principles for which they were struggling on the street.
what is astonishing about the alliances there is that several feminist organizations have
worked with queer, gay/lesbian and transgendered people against police violence, but
also against militarism, against nationalism, and against the forms of masculinism by
which they are supported.
And yet, if the streets are open to transgendered people, they are not open to those
who wear signs of their religious belonging openly. Hence, we are left to fathom the
many universalist French feminists who call upon the police to arrest, detain, fine, and
sometimes deport women wearing the Niqab or the Burka in the public sphere in
France. Why would the same universalists (Elisabeth Badinter) openly affirm the rights
of transgendered people to freely appear in public while restricting that very right to
women who happen to wear religious clothing that offends the sensibilities of die-hard
secularists? If the right to appear is to be honored “universally” it would not be able to
survive such an obvious and insupportable contradiction.
Can we distinguish those vocalizations from the body from those other expressions of
material need and urgency? They were, after all, sleeping and eating in the public square,
constructing toilets and various systems for sharing the space, and so not only refusing to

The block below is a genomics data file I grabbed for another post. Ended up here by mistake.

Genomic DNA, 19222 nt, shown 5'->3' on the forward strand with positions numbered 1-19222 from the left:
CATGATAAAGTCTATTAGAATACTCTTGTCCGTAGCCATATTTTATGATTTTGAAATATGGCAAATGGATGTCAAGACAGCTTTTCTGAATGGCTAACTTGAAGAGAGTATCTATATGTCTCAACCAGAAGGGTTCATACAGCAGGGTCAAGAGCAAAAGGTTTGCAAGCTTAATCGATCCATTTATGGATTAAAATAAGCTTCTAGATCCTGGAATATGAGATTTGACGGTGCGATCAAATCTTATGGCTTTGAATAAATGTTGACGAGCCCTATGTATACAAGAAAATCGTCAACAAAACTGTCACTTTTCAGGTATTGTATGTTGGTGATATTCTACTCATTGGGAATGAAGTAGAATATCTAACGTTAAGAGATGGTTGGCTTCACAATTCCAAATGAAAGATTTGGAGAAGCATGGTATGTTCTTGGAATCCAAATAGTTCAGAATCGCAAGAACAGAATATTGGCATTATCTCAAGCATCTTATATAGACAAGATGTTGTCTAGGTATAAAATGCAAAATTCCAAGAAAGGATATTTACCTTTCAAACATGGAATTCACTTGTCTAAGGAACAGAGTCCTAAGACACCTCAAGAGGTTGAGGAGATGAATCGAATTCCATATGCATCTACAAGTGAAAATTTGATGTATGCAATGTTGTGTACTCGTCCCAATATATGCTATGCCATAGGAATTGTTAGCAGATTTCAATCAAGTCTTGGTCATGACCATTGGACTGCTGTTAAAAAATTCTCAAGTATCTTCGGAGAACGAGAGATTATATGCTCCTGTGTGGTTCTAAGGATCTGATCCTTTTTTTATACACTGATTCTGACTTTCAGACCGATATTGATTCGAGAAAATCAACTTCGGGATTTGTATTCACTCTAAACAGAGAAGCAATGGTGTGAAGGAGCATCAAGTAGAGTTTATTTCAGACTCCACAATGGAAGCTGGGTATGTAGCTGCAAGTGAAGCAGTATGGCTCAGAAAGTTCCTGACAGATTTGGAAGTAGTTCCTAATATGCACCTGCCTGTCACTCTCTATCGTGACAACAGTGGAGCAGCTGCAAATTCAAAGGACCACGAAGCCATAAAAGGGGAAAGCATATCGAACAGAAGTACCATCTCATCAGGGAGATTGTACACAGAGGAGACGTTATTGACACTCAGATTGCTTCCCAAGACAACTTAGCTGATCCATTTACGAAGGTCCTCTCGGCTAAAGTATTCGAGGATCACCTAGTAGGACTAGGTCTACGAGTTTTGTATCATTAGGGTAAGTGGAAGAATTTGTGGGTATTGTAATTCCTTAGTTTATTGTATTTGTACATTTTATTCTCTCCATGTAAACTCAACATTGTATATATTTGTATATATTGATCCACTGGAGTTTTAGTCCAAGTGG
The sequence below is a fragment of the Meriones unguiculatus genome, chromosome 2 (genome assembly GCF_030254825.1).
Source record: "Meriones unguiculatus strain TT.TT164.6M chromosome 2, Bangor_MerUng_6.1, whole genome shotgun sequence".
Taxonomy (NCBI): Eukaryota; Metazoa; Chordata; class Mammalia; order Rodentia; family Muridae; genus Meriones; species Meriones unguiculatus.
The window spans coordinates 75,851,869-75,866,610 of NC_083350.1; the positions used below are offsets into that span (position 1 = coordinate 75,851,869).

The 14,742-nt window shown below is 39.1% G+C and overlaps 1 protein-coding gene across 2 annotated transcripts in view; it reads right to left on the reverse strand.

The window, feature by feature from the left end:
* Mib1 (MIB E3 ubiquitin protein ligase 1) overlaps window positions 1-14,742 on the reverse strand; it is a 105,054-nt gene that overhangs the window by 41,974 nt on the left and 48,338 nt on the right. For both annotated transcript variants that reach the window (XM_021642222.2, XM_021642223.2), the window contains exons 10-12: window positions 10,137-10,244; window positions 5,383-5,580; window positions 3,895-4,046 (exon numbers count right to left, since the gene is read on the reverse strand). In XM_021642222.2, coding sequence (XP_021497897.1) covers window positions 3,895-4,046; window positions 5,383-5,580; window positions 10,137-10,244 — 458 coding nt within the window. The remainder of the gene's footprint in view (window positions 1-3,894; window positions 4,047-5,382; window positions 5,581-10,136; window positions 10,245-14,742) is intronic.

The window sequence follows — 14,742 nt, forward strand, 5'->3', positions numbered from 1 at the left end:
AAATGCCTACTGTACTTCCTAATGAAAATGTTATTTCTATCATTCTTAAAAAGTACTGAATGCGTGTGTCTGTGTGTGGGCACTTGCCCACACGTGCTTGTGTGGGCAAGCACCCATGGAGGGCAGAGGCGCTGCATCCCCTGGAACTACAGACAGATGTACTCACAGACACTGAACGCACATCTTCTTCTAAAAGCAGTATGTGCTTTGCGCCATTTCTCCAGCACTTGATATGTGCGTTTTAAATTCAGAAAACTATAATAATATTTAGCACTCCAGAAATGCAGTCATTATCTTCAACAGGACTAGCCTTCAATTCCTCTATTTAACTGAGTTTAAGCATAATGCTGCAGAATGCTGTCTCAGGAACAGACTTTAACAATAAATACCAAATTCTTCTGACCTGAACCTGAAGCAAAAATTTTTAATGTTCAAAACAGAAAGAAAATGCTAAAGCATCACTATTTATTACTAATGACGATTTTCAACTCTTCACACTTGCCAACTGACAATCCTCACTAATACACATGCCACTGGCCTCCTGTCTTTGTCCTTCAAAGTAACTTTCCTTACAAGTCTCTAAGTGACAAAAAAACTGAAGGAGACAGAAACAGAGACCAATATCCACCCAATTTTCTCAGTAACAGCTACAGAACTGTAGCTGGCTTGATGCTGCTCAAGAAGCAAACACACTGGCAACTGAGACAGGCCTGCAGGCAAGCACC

be privatized – refusing to go or stay home – and not only claiming the public domain for
themselves – acting in concert on conditions of equality – but also maintaining
themselves as persisting bodies with needs, desires, and requirements.
IV – Sind Provokationen in der „Gesellschaft
des Spektakels“ nötig?
Femen, seit 2008 (in der Ukraine)
Davos, Januar 2012 (hier)
„Sascha, Inna und Oksana nennen sich topless
activists. Das ist ihre Hauptbeschäftigung. Sascha
und Inna haben studiert, Finanzwesen die eine,
Journalismus die andere. Oksana ist Künstlerin.
Sascha hat ihren Job aufgegeben, Inna hat ihn
verloren wegen dem, was sie etwa einmal pro
Woche tun: sich einen Blumenkranz ins Haar
stecken und ihr Oberteil ausziehen. Wie Jessica aus
Berlin bekommen sie dafür nichts – außer große
Mengen der internationalen Währung
Aufmerksamkeit.“ (Quelle: Die Zeit)
Ouganda , Mai 2012 (awful report / better report)
Slutwalk
2011 (die Erste in Toronto
gegen “women should avoid dressing like sluts”)
unibrennt: Männer rauchen un trinken im Audimax während Frauen
in der AG-Sauberkeit tätig sind?
Beispiel VoKü AG…